Regular power cuts in MENA make heatwave season unbearable
Due to the worsening global climate crisis and the significant increase in temperatures worldwide, including in the MENA region, millions of individuals are experiencing extended power outages. This issue is particularly prevalent in countries such as Iraq, Egypt, Libya, Tunisia, Sudan, and Lebanon.
The governments of these countries attribute the frequent and prolonged power outages to the increase in energy consumption due to the high temperature, which exceeded 50°C in Iraq and reached 45°C in Algeria and Egypt.
High temperatures increase the need for refrigeration and air-conditioning devices and then put pressure on the network, which in turn operates with gas or diesel, and then the need for these sources of operation increases.
"While all countries in the MENA region bear the brunt of this issue due to their inherently hot climates, the blow is more severe for countries like Iraq, Lebanon, Yemen, and Egypt"
Both climate change and natural hazards pose serious risks to energy systems and the people who use them. Interruptions in the operations of power grids can have adverse effects on economic conditions and on access to vital services such as health and financial services. Severe weather events can cause power outages and disrupt vital services.
While all countries in the MENA region bear the brunt of this issue due to their inherently hot climates, the blow is more severe for countries like Iraq, Lebanon, Yemen, and Egypt.
These nations, already grappling with strained electricity infrastructures and soaring energy demands, frequently fall prey to extensive power outages under the onslaught of soaring temperatures, according to Harjeet Singh, Head of Global Political Strategy at the Climate Action Network International.
In Egypt, the government began implementing the "load-reducing" plan on the national electricity grid by cutting power for an hour per day in most areas of the republic at successive times, with the exception of the tourist areas in Sinai, the Red Sea, and Matrouh governorates.
Egypt produces about 58 gigawatt-hours of energy, providing a huge surplus even during peak summer demand. But despite this jump in power generation, consumers across the country still report blackouts. The Egyptian government attributed these outages to the increased demand for electricity in conjunction with the heat wave that has hit the country since mid-July.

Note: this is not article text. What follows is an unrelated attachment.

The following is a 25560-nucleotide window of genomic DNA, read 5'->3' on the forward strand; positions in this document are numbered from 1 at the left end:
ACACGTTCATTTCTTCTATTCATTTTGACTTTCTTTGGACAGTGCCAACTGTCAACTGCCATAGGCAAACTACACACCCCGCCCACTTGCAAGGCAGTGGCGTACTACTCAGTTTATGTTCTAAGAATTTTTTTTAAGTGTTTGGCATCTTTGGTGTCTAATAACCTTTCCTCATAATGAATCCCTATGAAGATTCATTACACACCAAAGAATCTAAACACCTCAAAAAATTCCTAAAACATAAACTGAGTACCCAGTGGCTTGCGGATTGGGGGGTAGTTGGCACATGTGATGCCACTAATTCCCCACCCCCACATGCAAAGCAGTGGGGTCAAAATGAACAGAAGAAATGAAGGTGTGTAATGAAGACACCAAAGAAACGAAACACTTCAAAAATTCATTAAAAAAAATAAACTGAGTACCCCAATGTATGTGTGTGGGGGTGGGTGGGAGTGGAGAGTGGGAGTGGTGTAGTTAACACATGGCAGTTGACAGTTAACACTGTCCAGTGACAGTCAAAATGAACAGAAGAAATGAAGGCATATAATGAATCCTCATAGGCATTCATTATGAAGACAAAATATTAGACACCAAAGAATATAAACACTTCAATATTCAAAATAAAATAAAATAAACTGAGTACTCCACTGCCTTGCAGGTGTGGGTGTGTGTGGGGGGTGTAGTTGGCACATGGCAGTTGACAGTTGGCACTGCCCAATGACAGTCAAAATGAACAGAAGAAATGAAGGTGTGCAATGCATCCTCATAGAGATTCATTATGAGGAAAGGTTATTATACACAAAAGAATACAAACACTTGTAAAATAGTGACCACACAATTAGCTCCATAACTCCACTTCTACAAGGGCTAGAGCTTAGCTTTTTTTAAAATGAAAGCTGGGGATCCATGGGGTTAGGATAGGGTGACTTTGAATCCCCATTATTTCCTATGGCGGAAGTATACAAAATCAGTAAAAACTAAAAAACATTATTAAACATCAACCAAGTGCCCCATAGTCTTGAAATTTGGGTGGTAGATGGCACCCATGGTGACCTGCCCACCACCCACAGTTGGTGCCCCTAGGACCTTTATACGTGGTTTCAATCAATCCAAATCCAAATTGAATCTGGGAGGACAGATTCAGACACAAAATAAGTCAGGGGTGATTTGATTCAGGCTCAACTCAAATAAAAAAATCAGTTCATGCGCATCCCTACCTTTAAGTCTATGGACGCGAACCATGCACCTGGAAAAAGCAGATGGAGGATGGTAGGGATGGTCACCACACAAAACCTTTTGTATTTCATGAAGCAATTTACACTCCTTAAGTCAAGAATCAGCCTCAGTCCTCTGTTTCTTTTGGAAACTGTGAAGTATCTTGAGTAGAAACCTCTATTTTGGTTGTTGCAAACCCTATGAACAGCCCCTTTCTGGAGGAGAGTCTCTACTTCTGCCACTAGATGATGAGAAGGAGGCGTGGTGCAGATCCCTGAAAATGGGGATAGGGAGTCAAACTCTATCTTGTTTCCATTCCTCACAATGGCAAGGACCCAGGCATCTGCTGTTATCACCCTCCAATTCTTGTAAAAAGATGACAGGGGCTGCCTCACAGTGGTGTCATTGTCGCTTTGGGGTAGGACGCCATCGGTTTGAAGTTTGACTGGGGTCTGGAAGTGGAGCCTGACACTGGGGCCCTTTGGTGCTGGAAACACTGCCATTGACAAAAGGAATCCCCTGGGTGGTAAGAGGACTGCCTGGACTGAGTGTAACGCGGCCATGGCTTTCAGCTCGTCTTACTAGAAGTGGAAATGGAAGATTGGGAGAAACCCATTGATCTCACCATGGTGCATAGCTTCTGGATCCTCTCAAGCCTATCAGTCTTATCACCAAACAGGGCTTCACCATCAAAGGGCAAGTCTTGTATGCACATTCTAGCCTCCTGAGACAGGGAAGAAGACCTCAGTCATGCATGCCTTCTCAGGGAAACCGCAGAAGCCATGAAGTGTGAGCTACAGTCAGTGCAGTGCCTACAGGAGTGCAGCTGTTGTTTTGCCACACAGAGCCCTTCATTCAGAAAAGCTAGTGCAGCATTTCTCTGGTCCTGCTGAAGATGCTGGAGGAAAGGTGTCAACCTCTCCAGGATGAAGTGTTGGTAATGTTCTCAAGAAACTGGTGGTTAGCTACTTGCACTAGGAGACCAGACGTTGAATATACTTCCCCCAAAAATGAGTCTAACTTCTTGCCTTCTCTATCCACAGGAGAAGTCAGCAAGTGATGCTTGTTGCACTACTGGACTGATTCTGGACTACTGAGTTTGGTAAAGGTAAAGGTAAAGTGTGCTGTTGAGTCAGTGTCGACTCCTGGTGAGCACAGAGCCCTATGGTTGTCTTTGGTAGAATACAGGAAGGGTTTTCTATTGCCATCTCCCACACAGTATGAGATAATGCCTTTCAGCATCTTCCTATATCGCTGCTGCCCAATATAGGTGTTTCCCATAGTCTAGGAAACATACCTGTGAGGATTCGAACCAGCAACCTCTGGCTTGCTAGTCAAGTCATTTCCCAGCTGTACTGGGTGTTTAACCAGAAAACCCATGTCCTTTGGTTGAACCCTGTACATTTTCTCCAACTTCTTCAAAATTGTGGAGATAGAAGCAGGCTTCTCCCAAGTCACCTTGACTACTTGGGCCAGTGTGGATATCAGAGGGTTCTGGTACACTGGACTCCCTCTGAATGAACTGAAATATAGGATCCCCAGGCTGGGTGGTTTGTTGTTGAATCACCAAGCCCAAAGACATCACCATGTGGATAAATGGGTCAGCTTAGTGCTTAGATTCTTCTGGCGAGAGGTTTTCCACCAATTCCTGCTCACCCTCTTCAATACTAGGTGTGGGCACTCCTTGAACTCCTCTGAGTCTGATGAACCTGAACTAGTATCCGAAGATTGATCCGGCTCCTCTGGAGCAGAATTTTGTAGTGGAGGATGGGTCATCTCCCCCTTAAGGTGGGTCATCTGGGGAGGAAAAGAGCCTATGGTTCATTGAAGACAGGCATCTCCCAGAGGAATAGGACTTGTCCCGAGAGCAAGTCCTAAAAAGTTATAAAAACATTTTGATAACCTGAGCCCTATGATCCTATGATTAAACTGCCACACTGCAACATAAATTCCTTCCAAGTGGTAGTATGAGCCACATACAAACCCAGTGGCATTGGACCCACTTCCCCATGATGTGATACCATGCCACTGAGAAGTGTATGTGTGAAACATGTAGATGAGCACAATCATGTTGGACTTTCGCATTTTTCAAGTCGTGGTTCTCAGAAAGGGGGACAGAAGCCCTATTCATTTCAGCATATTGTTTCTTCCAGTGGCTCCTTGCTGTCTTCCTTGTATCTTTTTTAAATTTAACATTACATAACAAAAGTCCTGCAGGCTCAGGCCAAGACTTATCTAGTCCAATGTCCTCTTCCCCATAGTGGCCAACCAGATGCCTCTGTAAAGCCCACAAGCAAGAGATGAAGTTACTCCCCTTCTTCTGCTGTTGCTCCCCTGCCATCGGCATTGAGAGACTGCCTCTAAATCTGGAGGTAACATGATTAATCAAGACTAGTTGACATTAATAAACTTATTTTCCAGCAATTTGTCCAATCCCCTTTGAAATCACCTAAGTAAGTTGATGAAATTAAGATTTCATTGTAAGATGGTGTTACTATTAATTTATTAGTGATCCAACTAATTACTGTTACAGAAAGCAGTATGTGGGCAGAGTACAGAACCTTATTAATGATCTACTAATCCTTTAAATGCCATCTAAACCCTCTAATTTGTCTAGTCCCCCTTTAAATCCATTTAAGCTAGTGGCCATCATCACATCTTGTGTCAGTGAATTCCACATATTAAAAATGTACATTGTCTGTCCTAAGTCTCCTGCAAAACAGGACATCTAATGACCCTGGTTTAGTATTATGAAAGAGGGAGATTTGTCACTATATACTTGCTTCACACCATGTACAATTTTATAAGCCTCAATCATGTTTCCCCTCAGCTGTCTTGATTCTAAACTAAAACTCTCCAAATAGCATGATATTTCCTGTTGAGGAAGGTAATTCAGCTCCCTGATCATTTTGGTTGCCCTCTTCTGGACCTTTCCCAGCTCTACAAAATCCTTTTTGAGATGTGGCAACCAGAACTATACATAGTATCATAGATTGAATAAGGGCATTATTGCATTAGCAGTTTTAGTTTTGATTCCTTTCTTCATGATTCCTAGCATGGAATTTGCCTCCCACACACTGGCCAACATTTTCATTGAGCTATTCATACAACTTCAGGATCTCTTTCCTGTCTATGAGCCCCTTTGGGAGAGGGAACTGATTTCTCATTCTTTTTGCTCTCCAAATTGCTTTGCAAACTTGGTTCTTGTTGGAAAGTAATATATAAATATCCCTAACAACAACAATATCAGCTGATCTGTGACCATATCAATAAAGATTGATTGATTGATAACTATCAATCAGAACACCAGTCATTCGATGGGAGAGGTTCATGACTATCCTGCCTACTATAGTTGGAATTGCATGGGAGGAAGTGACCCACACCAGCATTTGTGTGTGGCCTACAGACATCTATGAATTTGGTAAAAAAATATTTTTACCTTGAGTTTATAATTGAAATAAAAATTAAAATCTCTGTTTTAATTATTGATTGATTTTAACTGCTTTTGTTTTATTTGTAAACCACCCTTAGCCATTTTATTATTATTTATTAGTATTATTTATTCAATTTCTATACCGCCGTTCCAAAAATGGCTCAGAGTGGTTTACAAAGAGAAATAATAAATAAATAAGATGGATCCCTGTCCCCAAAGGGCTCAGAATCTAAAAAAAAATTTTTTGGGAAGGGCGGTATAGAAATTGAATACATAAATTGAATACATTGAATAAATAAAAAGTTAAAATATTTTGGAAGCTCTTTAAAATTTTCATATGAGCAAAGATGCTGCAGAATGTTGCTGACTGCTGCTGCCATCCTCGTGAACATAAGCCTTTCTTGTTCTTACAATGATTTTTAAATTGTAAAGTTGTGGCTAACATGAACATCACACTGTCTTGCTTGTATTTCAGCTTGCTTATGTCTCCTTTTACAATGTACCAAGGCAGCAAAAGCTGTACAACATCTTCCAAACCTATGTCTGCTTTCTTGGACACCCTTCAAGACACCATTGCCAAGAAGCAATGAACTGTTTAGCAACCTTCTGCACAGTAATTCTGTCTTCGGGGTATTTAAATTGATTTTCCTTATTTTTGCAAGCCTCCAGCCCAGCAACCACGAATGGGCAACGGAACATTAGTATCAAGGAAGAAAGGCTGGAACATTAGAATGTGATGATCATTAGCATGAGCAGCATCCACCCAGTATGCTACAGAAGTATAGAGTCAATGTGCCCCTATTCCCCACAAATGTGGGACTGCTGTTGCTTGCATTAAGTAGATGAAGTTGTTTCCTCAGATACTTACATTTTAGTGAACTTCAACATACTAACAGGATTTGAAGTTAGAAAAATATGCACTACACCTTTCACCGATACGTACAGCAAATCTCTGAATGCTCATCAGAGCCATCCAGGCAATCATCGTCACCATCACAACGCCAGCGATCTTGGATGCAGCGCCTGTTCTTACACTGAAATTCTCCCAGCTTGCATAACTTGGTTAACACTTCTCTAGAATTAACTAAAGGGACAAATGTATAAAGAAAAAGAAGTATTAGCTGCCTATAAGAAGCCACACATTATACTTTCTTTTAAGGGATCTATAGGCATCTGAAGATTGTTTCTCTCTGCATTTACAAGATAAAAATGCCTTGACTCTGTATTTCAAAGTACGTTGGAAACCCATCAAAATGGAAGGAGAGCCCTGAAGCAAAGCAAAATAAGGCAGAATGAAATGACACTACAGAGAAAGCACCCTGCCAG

In the besieged Gaza Strip, the power outage crisis has erupted in recent days, coinciding with the heat dome ravaging the Middle East, which negatively affected the hours of electricity connection as the number of cut-off hours increased to more than 10 hours, compared to five hours of supply. The production capacity of the Gaza Power Plant, if fully operational, is 120 megawatts.
The situation is no better in Algeria, where the national electricity company announced a new historical peak in demand for electricity. The company attributed the recording of this record peak to the exceptional heat wave, which caused damage to some electricity transmission equipment and led to fluctuations in supply in addition to the deliberate cutting of electricity to preserve equipment in several governorates with temperatures between 40 and 47°C. Algeria's electricity production capacity exceeds 25,000 megawatts, with an average need of 12,000 megawatts and a peak of no more than 17,000 megawatts.
Tunisia is also facing a power cut problem. The electricity company said that it had to resort to periodic power cuts in some areas in order to reduce loads on the network and avoid major power outages, according to the requirements of the equation process between electricity demand and the quantity produced. Tunisia’s electricity production until the end of March 2023 amounted to about 4,312 gigawatts per hour.